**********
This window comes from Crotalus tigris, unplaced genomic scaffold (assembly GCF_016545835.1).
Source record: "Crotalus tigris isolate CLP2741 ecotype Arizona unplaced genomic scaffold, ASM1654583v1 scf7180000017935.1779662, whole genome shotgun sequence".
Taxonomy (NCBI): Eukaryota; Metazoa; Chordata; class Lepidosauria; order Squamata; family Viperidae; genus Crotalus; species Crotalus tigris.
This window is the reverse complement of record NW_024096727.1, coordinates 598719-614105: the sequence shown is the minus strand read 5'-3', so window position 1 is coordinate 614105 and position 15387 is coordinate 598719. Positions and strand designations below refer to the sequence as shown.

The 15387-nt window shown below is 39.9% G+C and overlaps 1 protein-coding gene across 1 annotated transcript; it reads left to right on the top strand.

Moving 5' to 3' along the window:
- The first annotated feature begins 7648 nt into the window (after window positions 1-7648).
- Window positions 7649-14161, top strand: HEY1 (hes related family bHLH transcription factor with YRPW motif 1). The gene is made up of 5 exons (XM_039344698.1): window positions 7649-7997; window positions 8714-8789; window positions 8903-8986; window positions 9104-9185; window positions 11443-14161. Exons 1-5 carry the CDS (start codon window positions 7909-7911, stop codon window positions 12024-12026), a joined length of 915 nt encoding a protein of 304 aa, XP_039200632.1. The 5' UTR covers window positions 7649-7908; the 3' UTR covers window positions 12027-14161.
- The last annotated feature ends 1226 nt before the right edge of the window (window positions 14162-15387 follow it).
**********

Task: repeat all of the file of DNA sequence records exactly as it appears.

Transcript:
This window comes from Crotalus tigris, unplaced genomic scaffold (assembly GCF_016545835.1).
Source record: "Crotalus tigris isolate CLP2741 ecotype Arizona unplaced genomic scaffold, ASM1654583v1 scf7180000017935.1779662, whole genome shotgun sequence".
Taxonomy (NCBI): Eukaryota; Metazoa; Chordata; class Lepidosauria; order Squamata; family Viperidae; genus Crotalus; species Crotalus tigris.
This window is the reverse complement of record NW_024096727.1, coordinates 598719-614105: the sequence shown is the minus strand read 5'-3', so window position 1 is coordinate 614105 and position 15387 is coordinate 598719. Positions and strand designations below refer to the sequence as shown.

The 15387-nt window shown below is 39.9% G+C and overlaps 1 protein-coding gene across 1 annotated transcript; it reads left to right on the top strand.

Moving 5' to 3' along the window:
- The first annotated feature begins 7648 nt into the window (after window positions 1-7648).
- Window positions 7649-14161, top strand: HEY1 (hes related family bHLH transcription factor with YRPW motif 1). The gene is made up of 5 exons (XM_039344698.1): window positions 7649-7997; window positions 8714-8789; window positions 8903-8986; window positions 9104-9185; window positions 11443-14161. Exons 1-5 carry the CDS (start codon window positions 7909-7911, stop codon window positions 12024-12026), a joined length of 915 nt encoding a protein of 304 aa, XP_039200632.1. The 5' UTR covers window positions 7649-7908; the 3' UTR covers window positions 12027-14161.
- The last annotated feature ends 1226 nt before the right edge of the window (window positions 14162-15387 follow it).